Central enzyme in the extracellular metabolism of plasma lipoproteins. Synthesized mainly in the liver and secreted into plasma where it converts cholesterol and phosphatidylcholines (lecithins) to cholesteryl esters and lysophosphatidylcholines on the surface of high and low density lipoproteins (HDLs and LDLs). The cholesterol ester is then transported back to the liver. Has a preference for plasma 16:0-18:2 or 18:O-18:2 phosphatidylcholines. Also produced in the brain by primary astrocytes, and esterifies free cholesterol on nascent APOE-containing lipoproteins secreted from glia and influences cerebral spinal fluid (CSF) APOE- and APOA1 levels. Together with APOE and the cholesterol transporter ABCA1, plays a key role in the maturation of glial-derived, nascent lipoproteins. Required for remodeling high-density lipoprotein particles into their spherical forms.
Gene Name:
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Molecular weight:
General function:
Involved in lipid metabolic process
Specific function:
Crucial for the intracellular hydrolysis of cholesteryl esters and triglycerides that have been internalized via receptor-mediated endocytosis of lipoprotein particles. Important in mediating the effect of LDL (low density lipoprotein) uptake on suppression of hydroxymethylglutaryl-CoA reductase and activation of endogenous cellular cholesteryl ester formation.
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General function:
Lipid transport and metabolism
Specific function:
Catalyzes fat and vitamin absorption. Acts in concert with pancreatic lipase and colipase for the complete digestion of dietary triglycerides.
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General function:
Lipid transport and metabolism
Specific function:
Involved in the detoxification of xenobiotics and in the activation of ester and amide prodrugs. Hydrolyzes aromatic and aliphatic esters, but has no catalytic activity toward amides or a fatty acyl-CoA ester. Hydrolyzes the methyl ester group of cocaine to form benzoylecgonine. Catalyzes the transesterification of cocaine to form cocaethylene. Displays fatty acid ethyl ester synthase activity, catalyzing the ethyl esterification of oleic acid to ethyloleate.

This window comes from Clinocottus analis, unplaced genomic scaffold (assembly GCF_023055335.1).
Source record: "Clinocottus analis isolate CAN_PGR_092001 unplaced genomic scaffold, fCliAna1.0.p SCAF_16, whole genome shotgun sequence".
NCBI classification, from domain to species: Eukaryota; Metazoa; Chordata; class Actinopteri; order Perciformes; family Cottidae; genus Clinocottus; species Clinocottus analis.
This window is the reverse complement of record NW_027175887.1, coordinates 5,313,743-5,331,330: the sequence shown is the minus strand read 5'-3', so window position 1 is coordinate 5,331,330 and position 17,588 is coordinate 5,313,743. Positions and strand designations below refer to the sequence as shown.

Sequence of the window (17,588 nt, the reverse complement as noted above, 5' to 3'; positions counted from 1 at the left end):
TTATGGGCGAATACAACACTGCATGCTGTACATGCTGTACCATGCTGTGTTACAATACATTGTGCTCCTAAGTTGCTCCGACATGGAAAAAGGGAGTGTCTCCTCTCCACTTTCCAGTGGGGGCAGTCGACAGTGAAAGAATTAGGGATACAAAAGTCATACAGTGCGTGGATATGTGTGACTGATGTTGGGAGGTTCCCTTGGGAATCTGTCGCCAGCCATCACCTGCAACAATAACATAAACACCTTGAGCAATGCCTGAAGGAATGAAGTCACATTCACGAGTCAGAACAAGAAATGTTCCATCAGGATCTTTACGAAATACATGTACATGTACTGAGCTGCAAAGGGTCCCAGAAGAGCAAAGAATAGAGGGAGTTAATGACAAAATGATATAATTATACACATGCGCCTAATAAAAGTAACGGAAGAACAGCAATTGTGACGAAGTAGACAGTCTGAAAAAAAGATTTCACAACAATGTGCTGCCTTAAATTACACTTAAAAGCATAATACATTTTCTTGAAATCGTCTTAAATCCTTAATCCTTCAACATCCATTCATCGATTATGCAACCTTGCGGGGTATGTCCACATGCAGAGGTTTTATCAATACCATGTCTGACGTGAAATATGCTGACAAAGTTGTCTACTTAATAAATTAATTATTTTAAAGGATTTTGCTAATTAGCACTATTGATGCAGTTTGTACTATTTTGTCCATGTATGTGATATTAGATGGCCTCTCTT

Gene Name:
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General function:
Involved in acyl-CoA binding
Specific function:
Plays a role in lipoprotein assembly and dietary cholesterol absorption. In addition to its acyltransferase activity, it may act as a ligase. May provide cholesteryl esters for lipoprotein secretion from hepatocytes and intestinal mucosa.
Gene Name:
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Molecular weight:
General function:
Involved in acyl-CoA binding
Specific function:
Catalyzes the formation of fatty acid-cholesterol esters. Plays a role in lipoprotein assembly and dietary cholesterol absorption. In addition to its acyltransferase activity, it may act as a ligase.
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General function:
Involved in cell adhesion
Specific function:
Receptor for different ligands such as phospholipids, cholesterol ester, lipoproteins, phosphatidylserine and apoptotic cells. Probable receptor for HDL, located in particular region of the plasma membrane, called caveolae. Facilitates the flux of free and esterified cholesterol between the cell surface and extracellular donors and acceptors, such as HDL and to a lesser extent, apoB-containing lipoproteins and modified lipoproteins. Probably involved in the phagocytosis of apoptotic cells, via its phosphatidylserine binding activity. Receptor for hepatitis C virus glycoprotein E2. Binding between SCARB1 and E2 was found to be independent of the genotype of the viral isolate. Plays an important role in the uptake of HDL cholesteryl ester
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General function:
Involved in hydrolase activity
Specific function:
Hydrolyzes 2-acetyl monoalkylglycerol ether, the penultimate precursor of the pathway for de novo synthesis of platelet-activating factor. May be responsible for cholesterol ester hydrolysis in macrophages, thereby contributing to the development of atherosclerosis. Also involved in organ detoxification by hydrolyzing exogenous organophosphorus compounds. May contribute to cancer pathogenesis by promoting tumor cell migration